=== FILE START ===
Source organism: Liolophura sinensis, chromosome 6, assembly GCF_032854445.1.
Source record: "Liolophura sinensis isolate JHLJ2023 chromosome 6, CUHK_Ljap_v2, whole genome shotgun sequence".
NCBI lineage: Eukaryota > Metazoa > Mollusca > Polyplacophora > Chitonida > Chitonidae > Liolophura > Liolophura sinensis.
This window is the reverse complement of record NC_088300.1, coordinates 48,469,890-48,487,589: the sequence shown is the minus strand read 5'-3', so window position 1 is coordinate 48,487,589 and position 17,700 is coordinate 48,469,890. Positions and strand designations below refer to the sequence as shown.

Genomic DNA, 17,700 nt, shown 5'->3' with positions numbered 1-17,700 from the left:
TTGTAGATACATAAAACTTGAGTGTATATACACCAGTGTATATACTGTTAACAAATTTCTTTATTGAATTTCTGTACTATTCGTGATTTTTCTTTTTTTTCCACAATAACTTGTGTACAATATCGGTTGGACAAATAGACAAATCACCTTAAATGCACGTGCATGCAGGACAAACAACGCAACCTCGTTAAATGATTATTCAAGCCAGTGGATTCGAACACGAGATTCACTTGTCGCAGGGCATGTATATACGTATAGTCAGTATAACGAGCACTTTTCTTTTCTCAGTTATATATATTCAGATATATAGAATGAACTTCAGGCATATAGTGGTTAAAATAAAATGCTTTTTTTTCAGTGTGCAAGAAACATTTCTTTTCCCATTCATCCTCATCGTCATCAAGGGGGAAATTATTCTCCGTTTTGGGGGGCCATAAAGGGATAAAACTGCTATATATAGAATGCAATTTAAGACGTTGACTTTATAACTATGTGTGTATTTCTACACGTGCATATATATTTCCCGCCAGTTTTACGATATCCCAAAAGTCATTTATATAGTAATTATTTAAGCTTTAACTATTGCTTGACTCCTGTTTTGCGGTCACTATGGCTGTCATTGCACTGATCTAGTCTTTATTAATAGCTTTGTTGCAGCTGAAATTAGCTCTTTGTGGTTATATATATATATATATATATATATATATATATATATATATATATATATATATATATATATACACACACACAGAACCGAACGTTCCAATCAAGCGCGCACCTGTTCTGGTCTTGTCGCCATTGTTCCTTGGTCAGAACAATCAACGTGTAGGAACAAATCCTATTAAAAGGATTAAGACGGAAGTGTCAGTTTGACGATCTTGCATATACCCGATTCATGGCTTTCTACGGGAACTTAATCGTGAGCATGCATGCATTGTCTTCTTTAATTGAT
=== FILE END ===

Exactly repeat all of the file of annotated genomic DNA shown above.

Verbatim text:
Source organism: Liolophura sinensis, chromosome 6, assembly GCF_032854445.1.
Source record: "Liolophura sinensis isolate JHLJ2023 chromosome 6, CUHK_Ljap_v2, whole genome shotgun sequence".
NCBI lineage: Eukaryota > Metazoa > Mollusca > Polyplacophora > Chitonida > Chitonidae > Liolophura > Liolophura sinensis.
This window is the reverse complement of record NC_088300.1, coordinates 48,469,890-48,487,589: the sequence shown is the minus strand read 5'-3', so window position 1 is coordinate 48,487,589 and position 17,700 is coordinate 48,469,890. Positions and strand designations below refer to the sequence as shown.

Genomic DNA, 17,700 nt, shown 5'->3' with positions numbered 1-17,700 from the left:
TTGTAGATACATAAAACTTGAGTGTATATACACCAGTGTATATACTGTTAACAAATTTCTTTATTGAATTTCTGTACTATTCGTGATTTTTCTTTTTTTTCCACAATAACTTGTGTACAATATCGGTTGGACAAATAGACAAATCACCTTAAATGCACGTGCATGCAGGACAAACAACGCAACCTCGTTAAATGATTATTCAAGCCAGTGGATTCGAACACGAGATTCACTTGTCGCAGGGCATGTATATACGTATAGTCAGTATAACGAGCACTTTTCTTTTCTCAGTTATATATATTCAGATATATAGAATGAACTTCAGGCATATAGTGGTTAAAATAAAATGCTTTTTTTTCAGTGTGCAAGAAACATTTCTTTTCCCATTCATCCTCATCGTCATCAAGGGGGAAATTATTCTCCGTTTTGGGGGGCCATAAAGGGATAAAACTGCTATATATAGAATGCAATTTAAGACGTTGACTTTATAACTATGTGTGTATTTCTACACGTGCATATATATTTCCCGCCAGTTTTACGATATCCCAAAAGTCATTTATATAGTAATTATTTAAGCTTTAACTATTGCTTGACTCCTGTTTTGCGGTCACTATGGCTGTCATTGCACTGATCTAGTCTTTATTAATAGCTTTGTTGCAGCTGAAATTAGCTCTTTGTGGTTATATATATATATATATATATATATATATATATATATATATATATATATATATATATATATACACACACACAGAACCGAACGTTCCAATCAAGCGCGCACCTGTTCTGGTCTTGTCGCCATTGTTCCTTGGTCAGAACAATCAACGTGTAGGAACAAATCCTATTAAAAGGATTAAGACGGAAGTGTCAGTTTGACGATCTTGCATATACCCGATTCATGGCTTTCTACGGGAACTTAATCGTGAGCATGCATGCATTGTCTTCTTTAATTGAT